Beliefnet
From the 2004 commencement speech by Barbara Ehrenreich, author of the best-selling "Nickel and Dimed: On Not Getting by in America," at Barnard College.

I had another speech prepared for today--all about the cost of college and how the doors to higher education are closing to all but the wealthy. It was a good speech--lots of laugh lines--but two weeks ago something came along that wiped the smile right off my face. You know, you saw them too--the photographs of American soldiers sadistically humiliating and abusing detainees in Iraq.

These photos turned my stomach--yours too, I'm sure. But they did something else to me: they broke my heart. I had no illusions about the United States mission in Iraq, but it turns out that I did have some illusions about women.

There was the photo of Specialist Sabrina Harman smiling an impish little smile and giving the thumbs sign from behind a pile of naked Iraqi men--as if to say, "Hi mom, here I am in Abu Ghraib!"

We've gone from the banality of evil... to the cuteness of evil.

There was the photo of Private First Class Lynndie England dragging a naked Iraqi man on a leash. She's cute too, in those cool cammy pants and high boots. He's grimacing in pain. If you were doing PR for Al Qaeda, you couldn't have staged a better picture to galvanize misogynist Islamic fundamentalists around the world.

And never underestimate the misogyny of the real enemy, which was never the Iraqis; it was and should be the Al Qaeda-type fundamentalist extremists: Two weeks ago in eastern Afghanistan, suspected Taliban members (I thought we had defeated them, but never mind) ... poisoned three little girls for the crime of going to school. That seems to be the attitude in that camp: In the case of women, better dead than well-read.

But here in these photos from Abu Ghraib, you have every Islamic fundamentalist stereotype of Western culture--all nicely arranged in one hideous image--imperial arrogance, sexual depravity ... and gender equality.

Now we don't know whether women were encouraged to partcipate. All we know is they didn't say no. Of the seven U.S. soldiers now charged with the abuse of prisoners in Abu Ghraib, three are women: Harman, England and Megan Ambuhl.

Maybe I shouldn't have been so shocked.

Certainly not about the existence of abuse. Reports of this and similar abuse have been leaking out of Guantanamo and immigrant detention centers in NYC for over a year. We know, if we've been paying attention, that similar kinds of abuse, including sexual humiliation, are not unusual in our own vast U.S. prison system.

We know too, that good people can do terrible things under the right circumstances. This is what psychologist Stanley Milgram found in his famous experiments in the 1960s. Sabrina and Lynndie are not congenitally evil people. They are working class women who wanted to go to college and knew the military as the quickest way in that direction. Once they got in, they wanted to fit in.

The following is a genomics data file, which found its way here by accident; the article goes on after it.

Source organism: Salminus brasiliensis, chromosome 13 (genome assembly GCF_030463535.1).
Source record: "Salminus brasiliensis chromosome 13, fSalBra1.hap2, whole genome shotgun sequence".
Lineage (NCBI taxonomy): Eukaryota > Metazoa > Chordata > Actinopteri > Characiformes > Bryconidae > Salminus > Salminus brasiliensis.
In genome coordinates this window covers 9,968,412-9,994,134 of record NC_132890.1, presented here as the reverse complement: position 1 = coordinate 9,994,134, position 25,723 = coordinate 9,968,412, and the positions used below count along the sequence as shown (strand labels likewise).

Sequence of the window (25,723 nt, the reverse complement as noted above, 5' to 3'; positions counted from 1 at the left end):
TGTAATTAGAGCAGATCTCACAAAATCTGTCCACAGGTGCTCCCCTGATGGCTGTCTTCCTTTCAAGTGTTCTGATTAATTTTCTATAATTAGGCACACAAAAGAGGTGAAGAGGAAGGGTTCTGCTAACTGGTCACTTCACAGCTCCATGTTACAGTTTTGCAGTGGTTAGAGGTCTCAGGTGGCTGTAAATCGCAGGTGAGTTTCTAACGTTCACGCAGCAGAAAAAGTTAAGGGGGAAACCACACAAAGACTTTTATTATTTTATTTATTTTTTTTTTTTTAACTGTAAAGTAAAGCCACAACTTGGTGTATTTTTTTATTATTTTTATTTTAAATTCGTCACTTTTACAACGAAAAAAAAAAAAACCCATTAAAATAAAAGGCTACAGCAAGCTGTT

And I shouldn't be surprised either because I never believed that women are innately less aggressive than men. I have argued this repeatedly--once with the famously macho anthropologist Napoleon Chagnon. When he kept insisting that women are just too nice and incapable of combat, I answered him the best way I could: I asked him if he wanted to step outside...

I have supported full opportunity for women within the military, in part because--with rising tuition--it's one of the few options around for low-income young people.

I opposed the first Gulf War in 1991, but at the same time I was proud of our servicewomen and delighted that their presence irked their Saudi hosts.

Secretly, I hoped that the presence of women would eventually change the military, making it more respectful of other people and their cultures, more capable of genuine peace keeping.

That's what I thought, but I don't think that any more.

A lot of things died with those photos.

The last moral justification for the war with Iraq died with those photos. First the justification was the supposed weapons of mass destruction. Then it was the supposed links between Saddam and Osama bin Laden--those links were never found either. So the final justification was that we had removed an evil dictator who tortured his own people. As recently as April 30, George Bush exulted that the torture chambers of Iraq were no longer operating.

Well, it turns out they were just operating under different management. We didn't displace Saddam Hussein; we replaced him.

And when you throw in the similar abuses in Afghanistan and Guantanamo, in immigrant detention centers and US prisons, you see that we have created a spreading regime of torture--an empire of pain.

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